When He entered the temple, the chief priests and the elders of the people came to Him while He was teaching, and said, “By what authority are You doing these things, and who gave You this authority?”
At that time Jesus said to the crowds, “Have you come out with swords and clubs to arrest Me as you would against a robber? Every day I used to sit in the temple teaching and you did not seize Me.
And Jesus began to say, as He taught in the temple, “How is it that the scribes say that the Christ is the son of David?
And He was teaching daily in the temple; but the chief priests and the scribes and the leading men among the people were trying to destroy Him
Christ Revealed in Us
From: Our Daily Journey
I’ve learned through various job and ministry experiences that being surrounded by others too long can often lead to exhaustion, anxiety, or stress. There are other relationships, however, that create a sense of rest in our lives even though the investment in those individuals makes demands on our time and energy.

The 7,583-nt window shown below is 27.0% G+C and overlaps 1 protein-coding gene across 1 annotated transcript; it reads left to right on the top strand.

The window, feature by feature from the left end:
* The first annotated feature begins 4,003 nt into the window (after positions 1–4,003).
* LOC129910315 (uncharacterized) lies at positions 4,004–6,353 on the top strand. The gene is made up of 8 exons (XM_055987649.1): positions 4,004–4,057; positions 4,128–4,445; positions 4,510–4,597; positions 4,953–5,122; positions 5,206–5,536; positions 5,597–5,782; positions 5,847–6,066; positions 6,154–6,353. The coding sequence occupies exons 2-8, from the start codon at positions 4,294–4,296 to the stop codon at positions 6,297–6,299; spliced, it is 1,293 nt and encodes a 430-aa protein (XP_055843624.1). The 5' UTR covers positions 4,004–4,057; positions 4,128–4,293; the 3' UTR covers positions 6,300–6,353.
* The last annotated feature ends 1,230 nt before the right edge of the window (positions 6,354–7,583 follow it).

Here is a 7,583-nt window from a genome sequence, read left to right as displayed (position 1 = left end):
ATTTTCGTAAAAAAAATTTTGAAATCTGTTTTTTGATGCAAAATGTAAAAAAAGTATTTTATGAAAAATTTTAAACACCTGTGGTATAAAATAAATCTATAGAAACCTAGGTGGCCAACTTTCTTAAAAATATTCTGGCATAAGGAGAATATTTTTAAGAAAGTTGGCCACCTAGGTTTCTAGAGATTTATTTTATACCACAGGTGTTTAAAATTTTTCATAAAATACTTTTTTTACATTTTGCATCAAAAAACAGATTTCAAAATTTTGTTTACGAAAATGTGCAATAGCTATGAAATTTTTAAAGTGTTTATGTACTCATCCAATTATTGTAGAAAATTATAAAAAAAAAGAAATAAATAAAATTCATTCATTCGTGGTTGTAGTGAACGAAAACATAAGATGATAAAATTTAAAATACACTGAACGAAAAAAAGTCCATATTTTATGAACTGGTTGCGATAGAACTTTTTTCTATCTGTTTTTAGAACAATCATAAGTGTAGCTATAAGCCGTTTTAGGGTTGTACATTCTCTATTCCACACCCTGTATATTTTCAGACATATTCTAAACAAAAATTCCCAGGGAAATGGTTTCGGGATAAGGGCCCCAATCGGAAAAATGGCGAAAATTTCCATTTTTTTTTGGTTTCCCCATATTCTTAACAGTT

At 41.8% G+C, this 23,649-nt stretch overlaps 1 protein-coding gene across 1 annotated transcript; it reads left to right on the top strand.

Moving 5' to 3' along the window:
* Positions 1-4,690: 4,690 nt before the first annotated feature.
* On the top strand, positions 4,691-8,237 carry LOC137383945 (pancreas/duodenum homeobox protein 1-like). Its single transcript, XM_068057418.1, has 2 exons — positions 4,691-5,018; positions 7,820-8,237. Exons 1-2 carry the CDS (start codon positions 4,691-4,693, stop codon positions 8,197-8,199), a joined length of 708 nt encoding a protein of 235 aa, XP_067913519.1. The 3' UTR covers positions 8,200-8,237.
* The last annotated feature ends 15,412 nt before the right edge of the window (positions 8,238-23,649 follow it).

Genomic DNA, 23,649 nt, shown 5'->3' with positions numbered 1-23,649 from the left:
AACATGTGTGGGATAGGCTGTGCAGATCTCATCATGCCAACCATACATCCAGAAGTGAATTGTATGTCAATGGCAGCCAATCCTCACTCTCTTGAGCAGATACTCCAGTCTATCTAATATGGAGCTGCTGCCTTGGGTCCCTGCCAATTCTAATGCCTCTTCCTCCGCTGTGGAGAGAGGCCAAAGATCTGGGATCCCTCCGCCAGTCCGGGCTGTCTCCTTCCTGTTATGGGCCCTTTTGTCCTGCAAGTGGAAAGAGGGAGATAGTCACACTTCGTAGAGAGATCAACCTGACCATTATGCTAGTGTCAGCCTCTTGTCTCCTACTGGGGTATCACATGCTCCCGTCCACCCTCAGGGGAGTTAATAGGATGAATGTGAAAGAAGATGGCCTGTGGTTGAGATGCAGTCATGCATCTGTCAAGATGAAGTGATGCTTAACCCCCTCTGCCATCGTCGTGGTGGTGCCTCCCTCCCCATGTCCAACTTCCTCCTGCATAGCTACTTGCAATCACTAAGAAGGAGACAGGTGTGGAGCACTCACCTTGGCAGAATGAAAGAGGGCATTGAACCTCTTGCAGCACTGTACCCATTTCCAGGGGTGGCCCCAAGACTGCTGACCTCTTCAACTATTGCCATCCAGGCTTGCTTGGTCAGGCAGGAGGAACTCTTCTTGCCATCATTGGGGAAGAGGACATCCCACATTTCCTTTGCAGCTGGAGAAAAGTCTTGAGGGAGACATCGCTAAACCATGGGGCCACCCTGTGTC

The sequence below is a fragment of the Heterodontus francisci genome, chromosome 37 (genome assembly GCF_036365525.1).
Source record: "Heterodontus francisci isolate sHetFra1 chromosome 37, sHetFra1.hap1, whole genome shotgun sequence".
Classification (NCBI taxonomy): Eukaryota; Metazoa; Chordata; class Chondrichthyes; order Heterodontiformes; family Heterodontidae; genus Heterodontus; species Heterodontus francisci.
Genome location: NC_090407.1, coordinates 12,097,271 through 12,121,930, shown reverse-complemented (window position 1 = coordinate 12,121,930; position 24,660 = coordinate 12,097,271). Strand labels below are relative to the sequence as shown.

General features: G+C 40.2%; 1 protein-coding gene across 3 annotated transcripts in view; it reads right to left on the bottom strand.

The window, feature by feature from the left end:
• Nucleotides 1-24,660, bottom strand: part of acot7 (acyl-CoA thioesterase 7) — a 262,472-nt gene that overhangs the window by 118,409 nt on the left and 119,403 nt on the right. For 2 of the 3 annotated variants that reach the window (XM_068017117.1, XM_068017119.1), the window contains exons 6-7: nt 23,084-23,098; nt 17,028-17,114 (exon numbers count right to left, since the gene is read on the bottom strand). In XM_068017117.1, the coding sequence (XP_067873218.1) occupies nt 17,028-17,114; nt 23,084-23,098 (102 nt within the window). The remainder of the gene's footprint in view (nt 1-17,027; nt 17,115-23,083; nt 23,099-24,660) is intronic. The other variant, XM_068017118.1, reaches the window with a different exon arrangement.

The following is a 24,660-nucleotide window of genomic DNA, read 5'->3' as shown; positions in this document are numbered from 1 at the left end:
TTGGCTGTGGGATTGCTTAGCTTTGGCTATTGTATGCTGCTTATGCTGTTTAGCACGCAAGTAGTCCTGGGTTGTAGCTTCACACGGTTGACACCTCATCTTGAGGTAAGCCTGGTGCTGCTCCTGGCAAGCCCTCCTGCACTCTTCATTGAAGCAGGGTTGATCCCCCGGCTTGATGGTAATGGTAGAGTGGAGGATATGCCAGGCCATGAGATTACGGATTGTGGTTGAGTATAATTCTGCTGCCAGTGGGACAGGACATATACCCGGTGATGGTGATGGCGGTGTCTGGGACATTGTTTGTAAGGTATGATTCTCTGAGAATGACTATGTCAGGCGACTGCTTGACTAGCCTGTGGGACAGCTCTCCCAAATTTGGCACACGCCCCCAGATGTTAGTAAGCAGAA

The Last Supper in Luke 22 offers an interesting window into the relational world of Jesus and His disciples. Jesus used the celebration of the Passover meal as a means of revealing His redemptive purpose in coming to earth—that He had come to heal and redeem broken humanity. Christ knew what mankind had yet to understand: God would empty Himself that we might know true and lasting wholeness (Luke 22:15-16,19-20).